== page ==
James J. Hill, a Canadian born in southern Ontario, would build the most expensive house in Minnesota and be recognized as the man most credited with opening the Northwest to American settlement.
In 1878 he bought a near-bankrupt St. Paul and Pacific Railroad with a vision to push the line north to Canada, and then extend the new railroad company he called the Great Northern Railway across the Rocky Mountains all the way to the Pacific Ocean.
His success allowed him to create one of the first near-million-dollar mansions in America. It still stands as a testament to the American hard work, dedication, and entrepreneurial spirit.
Today it, along with the avenue it sits on, stands as a major tourist attraction for St. Paul and the Twin Cities area. Summit Avenue is littered with symbols of American success – the ultimate dream mansion.
It is as though each new builder tried to outdo the one before in constructing the most majestic examples of Victorian architecture, displayed like masterpieces on both sides of Summit Avenue, and kept intact by subsequent owners and city fathers.
Wandering through the home today one is struck by the overpowering wealth that existed that far back. Carved oak and mahogany woodwork highlight parts of the 36,000 square feet, spread over five floors. It certainly should not have been hard to find one of the 13 bathrooms, or warm up winter around any of the 22 fireplaces. The 100-foot-long sky lit art gallery is in itself reason why thousands make the James J. Hill House a must-see every year.
St. Paul itself often does not get the recognition it deserves compared to its twin city, Minneapolis.
But this city is its own attraction, with exceptional sightseeing opportunities and a wide range of dining and entertainment options to choose from. The Xcell Energy Centre is home to the Minnesota Wild, and hosts most of the big live acts that make their way through the United States and Canada.
While there are a number of good restaurants gathered around the Xcell Energy Centre, the entire surrounding region also represents a journey into the architectural history of the region as old homes have been converted into fine dining establishments.
And there is dining in abundance throughout St. Paul. We had fun choosing between the more formal ambiance of I Nonni Italian restaurant in nearby Lilydale and the casual atmosphere of the connected pasta bar at Buon Giorno.
Being unable to decide, we sampled both. After delicious appetizers and wine at I Nonni, we went next door where the relaxed informality of the servers at the huge pasta and deli bar seemed to ignite spontaneous laughter from most of the tables patrons were seated at. No pretensions were allowed here, as customers sparred with the people behind the food counters, over portions and additions to the plate. No one left hungry with huge portions served at a very fair price. We want to go back and visit both again, separately.
It seemed that as we drove to and from our Embassy Suites Hotel where we stayed in St. Paul, we would often pass near Summit Avenue and the James J. Hill House. Even though he lived and made his fortune in St. Paul, as a Canadian it was with a certain sense of pride that we walked in the same footsteps he may have treaded over a century ago.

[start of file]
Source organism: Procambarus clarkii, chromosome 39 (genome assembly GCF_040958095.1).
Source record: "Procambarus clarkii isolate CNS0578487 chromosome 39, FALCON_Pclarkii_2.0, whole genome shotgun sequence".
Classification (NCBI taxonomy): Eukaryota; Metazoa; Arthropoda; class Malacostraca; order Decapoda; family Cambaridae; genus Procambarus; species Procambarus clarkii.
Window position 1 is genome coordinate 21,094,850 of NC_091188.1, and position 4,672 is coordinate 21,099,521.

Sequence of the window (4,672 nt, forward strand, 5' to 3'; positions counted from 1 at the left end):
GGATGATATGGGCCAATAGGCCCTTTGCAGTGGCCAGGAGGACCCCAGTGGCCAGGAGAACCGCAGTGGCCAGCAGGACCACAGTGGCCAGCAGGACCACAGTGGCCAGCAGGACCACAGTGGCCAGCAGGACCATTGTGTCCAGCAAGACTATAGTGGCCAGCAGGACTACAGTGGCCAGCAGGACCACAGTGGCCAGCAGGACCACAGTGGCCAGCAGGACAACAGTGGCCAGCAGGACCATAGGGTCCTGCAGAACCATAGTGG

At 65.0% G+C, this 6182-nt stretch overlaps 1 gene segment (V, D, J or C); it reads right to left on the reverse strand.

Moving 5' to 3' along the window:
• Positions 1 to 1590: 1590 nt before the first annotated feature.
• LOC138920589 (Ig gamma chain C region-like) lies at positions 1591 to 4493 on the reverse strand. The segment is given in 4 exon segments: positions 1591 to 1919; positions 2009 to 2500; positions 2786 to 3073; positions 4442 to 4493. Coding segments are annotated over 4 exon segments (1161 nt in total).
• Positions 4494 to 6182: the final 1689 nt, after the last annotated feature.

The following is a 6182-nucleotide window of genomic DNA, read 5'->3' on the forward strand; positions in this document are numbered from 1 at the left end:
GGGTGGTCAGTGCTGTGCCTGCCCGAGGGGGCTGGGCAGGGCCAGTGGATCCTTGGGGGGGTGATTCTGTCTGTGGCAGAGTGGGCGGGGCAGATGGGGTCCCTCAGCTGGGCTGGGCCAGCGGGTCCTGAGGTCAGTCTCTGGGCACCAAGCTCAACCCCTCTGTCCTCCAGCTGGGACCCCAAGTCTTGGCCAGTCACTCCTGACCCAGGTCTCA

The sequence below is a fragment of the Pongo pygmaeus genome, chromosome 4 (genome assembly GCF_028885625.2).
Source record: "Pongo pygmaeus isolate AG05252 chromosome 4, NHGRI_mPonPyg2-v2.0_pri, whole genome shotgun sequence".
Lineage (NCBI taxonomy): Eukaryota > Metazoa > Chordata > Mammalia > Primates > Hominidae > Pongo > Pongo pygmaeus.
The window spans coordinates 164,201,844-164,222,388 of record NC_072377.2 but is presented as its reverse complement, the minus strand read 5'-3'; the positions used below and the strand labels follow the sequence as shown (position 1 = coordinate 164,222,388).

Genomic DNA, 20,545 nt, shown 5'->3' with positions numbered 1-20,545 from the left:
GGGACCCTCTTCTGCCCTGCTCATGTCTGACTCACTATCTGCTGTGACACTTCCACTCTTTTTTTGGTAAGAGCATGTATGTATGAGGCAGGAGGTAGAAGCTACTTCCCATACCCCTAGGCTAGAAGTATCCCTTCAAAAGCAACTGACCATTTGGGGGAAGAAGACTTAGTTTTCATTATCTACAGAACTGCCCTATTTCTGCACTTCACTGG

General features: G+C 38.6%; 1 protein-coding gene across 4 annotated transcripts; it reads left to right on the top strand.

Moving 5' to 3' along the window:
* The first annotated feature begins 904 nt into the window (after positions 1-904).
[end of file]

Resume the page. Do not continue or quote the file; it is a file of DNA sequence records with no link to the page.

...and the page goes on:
He could envision a railroad, but I doubt he could have seen restaurants and entertainment centres through his looking glass that would be built upon his footsteps.
And St. Paul offers a myriad of choices, in addition to historic James J. Hill House. While Hill went on to become one of the richest men in America before he died in 1916 in the magnificent mansion he built on Summit Avenue, nearby is the Cathedral of St. Paul, just down the street.
But the foundations he created allowed for those that followed to add to his dream in an era where tourism would become an economic driving force.
Share and discuss this story with your friends
Ron PradinukOver the past few years I have had a weekly travel column in the travel section of the Winnipeg Free Press every Saturday, and have hosted a weekly travel show on radio station CJOB in the same central Canadian city. My blog, which I try to do most days is http://www.thattravelguy.ca/. I have also writen, and continue to write, destination stories for a number of newpapers and on line emagazines. You can read samples of my destination stories on http://journeystravelgear.com/DestinationStories.cfm My own background includes travel to almost 60 countries so far. As I talk to fellow travellers, as much as I have traveled I realize my list of places I must still visit is very long compared to others. So many places...only so much time in a life to see it all. For almost 30 years I have operated a travel agency focusing mostly on leisure travel. I served on the national board of the Association of Canadian Travel Agents for years and was the National President for two years. In 2000 we opened a travel superstore called Journeys Travel & Leisure SuperCentre. It carries just about every travel product imaginable. It is also a swim wear and luggage centre and carries a wide range of travel clothing in brands like Tilley Endurables, Ex-Officio, and Royal Robbins just to name a few. In my blog I write about destinations, airline and tour operator policies, good and bad travel products you have used, and anything that has the connotation of travel. You can read my column every Saturday online at http://www.winnipegfreepress.com/ then clicking on to the feature sections link and then on to the travel section. They usually hold past columns and freelance stories You can listen live to the radio show online at http://www.cjob.com/ Sundays at noon Central Time, then clicking on listen live.
Located: Winnipeg Canada
Likes: Europe, Asia, South America, South Africa, Cruising, Golf Vacations, Fishing Vacations, Generational Family Vacations